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    Gas ban to hurt NYC consumers, advocacy group claims


New York City's mayor wants to tap into renewable energy, though an advocacy group warns that consumers could pay heavily for the shift.

by: Daniel Graeber

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Gas ban to hurt NYC consumers, advocacy group claims

New York City consumers could face “astronomical” costs as a result of a proposal to ban natural gas hookups to new buildings by 2030, an advocacy group said March 17.

New York City Mayor Bill de Blasio in his State of the City address in January said the city would ban new fossil fuel connections to new construction by at least 2030.

We need to turn to renewables like never before and connect New York City to clean Canadian hydropower and invest in the transmission lines that make that possible,” he said. The city government, he said, could be powered entirely by renewables within four years.

Consumer Energy Alliance, a group that describes itself as an advocate for sensible energy policies, said the proposal would leave consumers footing the bill.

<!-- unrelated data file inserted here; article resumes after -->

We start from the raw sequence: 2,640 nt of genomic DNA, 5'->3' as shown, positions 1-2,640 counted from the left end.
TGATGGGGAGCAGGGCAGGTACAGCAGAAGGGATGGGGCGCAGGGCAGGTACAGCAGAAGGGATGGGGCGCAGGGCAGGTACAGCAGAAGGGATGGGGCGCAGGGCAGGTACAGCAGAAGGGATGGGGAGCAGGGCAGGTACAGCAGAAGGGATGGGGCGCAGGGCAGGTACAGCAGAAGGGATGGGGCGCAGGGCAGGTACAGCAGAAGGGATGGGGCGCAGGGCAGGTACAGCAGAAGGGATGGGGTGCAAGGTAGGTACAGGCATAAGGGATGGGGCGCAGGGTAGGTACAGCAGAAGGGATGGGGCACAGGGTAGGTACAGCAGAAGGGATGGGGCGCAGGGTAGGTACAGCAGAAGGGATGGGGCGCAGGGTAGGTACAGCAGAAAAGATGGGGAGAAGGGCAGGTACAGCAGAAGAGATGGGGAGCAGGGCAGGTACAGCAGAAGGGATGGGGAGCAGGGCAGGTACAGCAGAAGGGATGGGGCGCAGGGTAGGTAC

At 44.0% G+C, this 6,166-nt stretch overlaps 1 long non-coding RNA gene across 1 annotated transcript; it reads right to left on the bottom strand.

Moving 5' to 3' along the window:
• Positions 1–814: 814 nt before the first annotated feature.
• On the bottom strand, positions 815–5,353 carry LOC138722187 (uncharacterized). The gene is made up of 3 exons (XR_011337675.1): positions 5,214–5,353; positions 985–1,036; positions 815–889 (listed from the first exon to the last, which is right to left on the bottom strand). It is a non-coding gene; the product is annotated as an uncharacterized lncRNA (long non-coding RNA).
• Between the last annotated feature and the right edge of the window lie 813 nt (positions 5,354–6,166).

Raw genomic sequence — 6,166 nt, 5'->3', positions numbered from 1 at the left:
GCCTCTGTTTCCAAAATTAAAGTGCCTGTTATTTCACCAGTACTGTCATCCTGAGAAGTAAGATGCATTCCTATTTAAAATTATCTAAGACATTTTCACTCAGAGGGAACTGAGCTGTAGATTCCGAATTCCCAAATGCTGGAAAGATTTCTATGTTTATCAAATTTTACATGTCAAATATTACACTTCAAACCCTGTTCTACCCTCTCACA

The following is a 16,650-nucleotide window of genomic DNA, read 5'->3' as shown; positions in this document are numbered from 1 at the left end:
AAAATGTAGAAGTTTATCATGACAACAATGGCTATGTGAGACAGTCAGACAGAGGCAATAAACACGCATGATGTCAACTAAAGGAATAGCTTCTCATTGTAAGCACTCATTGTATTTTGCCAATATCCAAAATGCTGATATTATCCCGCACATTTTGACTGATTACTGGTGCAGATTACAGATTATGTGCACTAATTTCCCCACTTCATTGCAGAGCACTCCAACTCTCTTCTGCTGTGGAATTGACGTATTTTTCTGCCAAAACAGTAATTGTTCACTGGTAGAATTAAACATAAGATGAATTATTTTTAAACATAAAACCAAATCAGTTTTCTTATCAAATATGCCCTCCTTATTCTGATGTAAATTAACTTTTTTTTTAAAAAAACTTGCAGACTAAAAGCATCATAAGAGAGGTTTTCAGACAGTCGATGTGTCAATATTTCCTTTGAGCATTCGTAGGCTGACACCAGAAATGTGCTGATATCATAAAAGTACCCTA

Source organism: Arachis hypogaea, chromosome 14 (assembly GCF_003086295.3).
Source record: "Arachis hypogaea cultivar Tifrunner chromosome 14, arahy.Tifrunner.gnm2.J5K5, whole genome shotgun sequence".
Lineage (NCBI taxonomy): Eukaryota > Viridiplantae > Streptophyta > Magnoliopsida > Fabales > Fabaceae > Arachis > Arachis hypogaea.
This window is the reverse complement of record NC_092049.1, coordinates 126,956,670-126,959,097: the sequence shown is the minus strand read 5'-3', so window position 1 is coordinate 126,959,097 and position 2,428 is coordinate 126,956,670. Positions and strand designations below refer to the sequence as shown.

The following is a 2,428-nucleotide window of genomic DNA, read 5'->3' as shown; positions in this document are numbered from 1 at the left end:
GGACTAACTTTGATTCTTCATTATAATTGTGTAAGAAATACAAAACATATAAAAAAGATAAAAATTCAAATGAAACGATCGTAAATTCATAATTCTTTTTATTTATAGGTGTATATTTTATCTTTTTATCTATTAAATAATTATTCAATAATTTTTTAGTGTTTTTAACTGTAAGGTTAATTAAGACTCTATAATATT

“Mayor de Blasio’s natural gas service ban is nothing short of ill-conceived and irresponsible. It will be acutely felt by the poor and those on fixed incomes who disproportionately struggle with higher energy bills and disruptions,” CEA’s New York Director Wendy Hijos said. “If forced onto families, our report findings show the cost to consumers would be astronomical.”

The US Energy Information Administration finds total natural gas consumption in the state as a whole has been relatively steady since at least 2015. Consumption in the industrial and commercial sectors has seen a modest decline from recent highs.

The electric power sector, however, saw consumption jump 9.5% last year from the recent low-water mark in 2017.

Several cities across the US have proposed similar restrictions on natural gas as major economies look to a greener future. On the green-energy movement in general, Fatih Birol, executive director of the International Energy Agency, said March 17 on the release of the agencys latest report that no part of the fossil fuel sector will be spared from the clean-energy transition, “so every part of the industry needs to consider how to respond as momentum builds behind the world’s drive for net-zero emissions.”